Rumors of possible pre-term local elections were winging their way around Volodymyr Zelenskiy’s inner circle even before the snap Verkhovna Rada election took place. The president’s then VR representative Ruslan Stefanchuk announced that the Administration was considering this option. On Election Day, July 21, this idea was confirmed in passing by the president himself, when he advised voters not to take it too easy. Just two days later Dmytro Razumkov, then leader of the party, announced that local elections would take place as scheduled, in 2020, after all, but the country had taken the bait.
The press began a lively debate of the issue, complete with enigmatic, half-empty comments by pro-government politicians and skeptical opposition members. The former kept emphasizing that the issue had not been settled and that internal discussions were ongoing. Their opposite numbers kept pointing out that there was no legal basis for such a move and that anyway decentralization had to be brought to a conclusion first. Finally, Chief-of-Staff Andriy Bohdan announced during a talk show that local elections would be taking place “very soon.” This was suddenly confirmed by an unexpected dissolution of the Central Electoral Commission. The rumors that accompanied this process and came directly from the presidential party included the argument that it was necessary to prepare for a reboot of local governments, which was planned for April 2020.
Against this background, the rapid emergence of plans to divide power in the nation’s capital, initiated by Bohdan and MP Oleksandr Tkachenko, only fed the fire that much more. Information began to appear in the press citing unknown sources at the Office of the President, that elections were likely to be scheduled for December, but only in the four biggest cities: Kyiv, Dnipro, Kharkiv and Odesa – Donetsk having lost a big chunk of its population since 2014 and being under proxy Russian occupation. The submission of a bill to this effect in the legislature partly confirmed this. But the bill was eventually replaced by another one, this time without a specified date, and the topic remained under discussion. Nor has it been removed from the agenda to date.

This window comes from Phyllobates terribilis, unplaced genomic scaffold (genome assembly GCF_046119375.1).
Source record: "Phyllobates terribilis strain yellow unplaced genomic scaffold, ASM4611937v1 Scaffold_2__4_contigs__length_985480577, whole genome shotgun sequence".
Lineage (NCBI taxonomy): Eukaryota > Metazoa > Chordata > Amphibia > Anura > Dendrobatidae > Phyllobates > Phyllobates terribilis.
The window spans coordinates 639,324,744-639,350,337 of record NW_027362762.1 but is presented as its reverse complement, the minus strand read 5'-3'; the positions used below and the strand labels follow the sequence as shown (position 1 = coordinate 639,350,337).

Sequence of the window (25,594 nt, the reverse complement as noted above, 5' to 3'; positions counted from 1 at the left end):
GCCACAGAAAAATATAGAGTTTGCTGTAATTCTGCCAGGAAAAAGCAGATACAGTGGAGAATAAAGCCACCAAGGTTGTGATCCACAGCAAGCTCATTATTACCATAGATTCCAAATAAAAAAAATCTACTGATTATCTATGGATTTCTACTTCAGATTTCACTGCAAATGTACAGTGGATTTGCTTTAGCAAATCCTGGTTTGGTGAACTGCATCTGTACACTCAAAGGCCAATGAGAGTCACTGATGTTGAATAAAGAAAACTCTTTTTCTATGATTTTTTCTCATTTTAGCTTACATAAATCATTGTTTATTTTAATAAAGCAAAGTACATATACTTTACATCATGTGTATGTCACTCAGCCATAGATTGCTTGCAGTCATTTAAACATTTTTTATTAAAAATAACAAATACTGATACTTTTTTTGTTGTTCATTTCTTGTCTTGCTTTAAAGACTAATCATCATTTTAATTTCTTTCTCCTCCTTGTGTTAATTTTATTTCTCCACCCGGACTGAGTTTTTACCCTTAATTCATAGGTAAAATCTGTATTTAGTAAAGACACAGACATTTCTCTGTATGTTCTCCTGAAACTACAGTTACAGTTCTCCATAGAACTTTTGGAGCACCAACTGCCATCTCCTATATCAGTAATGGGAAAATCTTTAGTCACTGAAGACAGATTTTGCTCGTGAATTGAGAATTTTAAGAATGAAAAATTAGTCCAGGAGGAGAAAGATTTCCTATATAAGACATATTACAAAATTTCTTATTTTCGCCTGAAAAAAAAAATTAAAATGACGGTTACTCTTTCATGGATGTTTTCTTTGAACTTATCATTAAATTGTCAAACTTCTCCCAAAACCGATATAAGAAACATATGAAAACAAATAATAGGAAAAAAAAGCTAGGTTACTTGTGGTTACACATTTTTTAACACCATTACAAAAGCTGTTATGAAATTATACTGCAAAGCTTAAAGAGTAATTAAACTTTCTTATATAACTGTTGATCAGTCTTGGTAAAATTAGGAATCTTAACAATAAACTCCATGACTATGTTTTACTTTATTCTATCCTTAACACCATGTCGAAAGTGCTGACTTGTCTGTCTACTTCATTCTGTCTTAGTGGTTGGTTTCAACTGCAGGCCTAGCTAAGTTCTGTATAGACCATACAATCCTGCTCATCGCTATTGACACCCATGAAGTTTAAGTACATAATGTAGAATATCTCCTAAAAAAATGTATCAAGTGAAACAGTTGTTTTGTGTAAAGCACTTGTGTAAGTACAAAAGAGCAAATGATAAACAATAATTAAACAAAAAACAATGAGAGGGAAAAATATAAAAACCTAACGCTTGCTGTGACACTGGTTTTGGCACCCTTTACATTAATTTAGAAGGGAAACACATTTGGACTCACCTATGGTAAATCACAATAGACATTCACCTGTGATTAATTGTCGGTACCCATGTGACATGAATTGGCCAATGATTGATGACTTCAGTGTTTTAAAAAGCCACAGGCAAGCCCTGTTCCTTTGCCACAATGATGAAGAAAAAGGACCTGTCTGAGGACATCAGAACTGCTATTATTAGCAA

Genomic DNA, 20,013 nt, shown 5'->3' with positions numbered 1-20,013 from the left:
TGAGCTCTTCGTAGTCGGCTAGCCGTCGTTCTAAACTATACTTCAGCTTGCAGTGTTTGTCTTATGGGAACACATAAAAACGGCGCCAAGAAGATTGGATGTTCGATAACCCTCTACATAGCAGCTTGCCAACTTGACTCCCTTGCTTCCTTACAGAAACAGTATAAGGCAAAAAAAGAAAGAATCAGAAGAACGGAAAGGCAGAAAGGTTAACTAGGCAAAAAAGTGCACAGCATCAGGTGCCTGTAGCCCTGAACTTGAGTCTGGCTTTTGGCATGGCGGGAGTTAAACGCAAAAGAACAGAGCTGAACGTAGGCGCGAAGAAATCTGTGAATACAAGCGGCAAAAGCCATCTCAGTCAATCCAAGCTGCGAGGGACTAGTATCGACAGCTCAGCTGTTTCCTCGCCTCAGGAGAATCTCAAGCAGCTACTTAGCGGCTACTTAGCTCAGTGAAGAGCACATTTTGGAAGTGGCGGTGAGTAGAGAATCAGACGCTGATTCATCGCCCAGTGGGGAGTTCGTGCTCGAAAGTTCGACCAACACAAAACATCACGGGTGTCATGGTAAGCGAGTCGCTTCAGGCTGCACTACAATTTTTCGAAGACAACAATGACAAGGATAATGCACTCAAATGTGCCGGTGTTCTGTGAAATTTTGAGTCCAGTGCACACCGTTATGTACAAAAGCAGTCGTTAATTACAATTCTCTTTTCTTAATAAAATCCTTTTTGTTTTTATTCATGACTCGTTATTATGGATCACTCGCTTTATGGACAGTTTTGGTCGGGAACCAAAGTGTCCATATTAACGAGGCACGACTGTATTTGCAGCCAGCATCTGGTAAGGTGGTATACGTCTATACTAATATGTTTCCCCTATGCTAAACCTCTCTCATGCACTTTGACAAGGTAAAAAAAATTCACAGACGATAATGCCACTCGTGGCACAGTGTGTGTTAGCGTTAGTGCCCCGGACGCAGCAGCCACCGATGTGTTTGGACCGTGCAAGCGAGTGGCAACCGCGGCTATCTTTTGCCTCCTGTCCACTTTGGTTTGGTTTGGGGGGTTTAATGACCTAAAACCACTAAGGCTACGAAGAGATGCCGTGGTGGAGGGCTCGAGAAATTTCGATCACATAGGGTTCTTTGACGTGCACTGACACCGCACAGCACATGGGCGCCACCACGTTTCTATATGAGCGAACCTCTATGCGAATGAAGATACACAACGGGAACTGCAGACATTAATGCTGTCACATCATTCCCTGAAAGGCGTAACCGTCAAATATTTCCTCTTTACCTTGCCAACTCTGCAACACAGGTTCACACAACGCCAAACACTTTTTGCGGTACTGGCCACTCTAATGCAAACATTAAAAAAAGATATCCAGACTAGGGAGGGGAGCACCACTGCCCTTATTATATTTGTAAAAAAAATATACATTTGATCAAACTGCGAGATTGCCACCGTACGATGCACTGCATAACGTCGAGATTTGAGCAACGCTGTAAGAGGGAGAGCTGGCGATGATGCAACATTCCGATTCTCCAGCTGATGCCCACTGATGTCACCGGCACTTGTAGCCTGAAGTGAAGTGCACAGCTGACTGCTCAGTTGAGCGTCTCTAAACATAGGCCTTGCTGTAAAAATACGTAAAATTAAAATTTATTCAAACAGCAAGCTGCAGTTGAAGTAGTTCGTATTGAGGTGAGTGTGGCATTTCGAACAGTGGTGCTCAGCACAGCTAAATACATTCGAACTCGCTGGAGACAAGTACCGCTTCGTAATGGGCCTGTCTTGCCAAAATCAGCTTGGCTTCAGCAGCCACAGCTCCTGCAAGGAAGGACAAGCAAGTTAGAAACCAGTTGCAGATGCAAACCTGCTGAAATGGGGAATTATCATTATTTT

Testing, testing, one, two, three...
From the side, SN MPs seem to be operating chaotically and illogically. In fact, they are testing the waters in this fashion. Opinion polls are as regular as morning coffee at SN headquarters and the public mood is more important than the weather. A given idea is raised up the flagpole as a provocation, no matter who does it or how, and then they watch who salutes. They are especially interested in the opinions of their opponents – those 25-30% of Ukrainians who are not prepared to eat what’s cooked up in the Kvartal 95 kitchen. It is here that any future unpleasantness is likely to come from, and SN folks know it.
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The story with the parade on Independence Day was an excellent lesson for them. Then, the Ze! team, based only their own view of the situation, figured they could throw the ball wherever they felt like. So, a parade was unnecessary, a waste of money. But the minute some Ukrainians went up in arms over this kind of “economizing” and began to plan their own march, Zelenskiy’s team went into reverse. The parade went on after all, albeit in a quasi form and, more importantly, the “opposition” parade was allowed to go ahead without interference.
The situation appears to be repeating itself with the law on land. The minute the idea of foreigners being allowed to be the ultimate beneficiaries in the purchase of farmland raised a squall, the Ze! team took another step back. Now they say they will postpone the controversial option for five years. In fact, there are quite a few such stories: the new lustration, elections in occupied Donbas, the withdrawal of troops, and, of course, local elections. All these throwaway moves are testing the waters so as not to make a mistake.
The challenges of a reboot
The intention to gain the full range of power by taking advantage of popular affection before ratings start sliding completely suits the plans of the winners of both the presidential and legislative races. Nor are there any evident obstacles to accomplishing what they want – even if some of it doesn’t quite adhere to the letter of the law. So what’s the hold-up? SN really needs a reboot at the local level and ASAP, for that matter. The more this is delayed, the more risks of not being able to keep up the hype of their 73% win – or of losing altogether.
But there are other risks and difficulties that the Ze! team is also very aware of and that’s what’s holding them back for now. First of all, the law is not on their side. According to the Constitution and the Laws “On local elections” and “On local self-government,” local elections should take place at the end of October 2020. And a snap election can only be called in the case where the local council of a specific locale is dissolved by decision of the Rada. The grounds for doing so are ample, but they cannot be pulled out of thin air. Moreover, a separate decision would have to be made about every single local council: first to dissolve it and then to set the date for an election. And Ukraine has more than 9,000 local communities, so such a procedure would take up an enormous amount of the Rada’s time. Moreover, holding snap local elections does not change the fact that the regular ones still have to be held, and that means double the expenditures. Of course, the issue could be regulated in a revolutionary fashion: changing the provisions of the Constitution and the relevant laws. But that also takes time.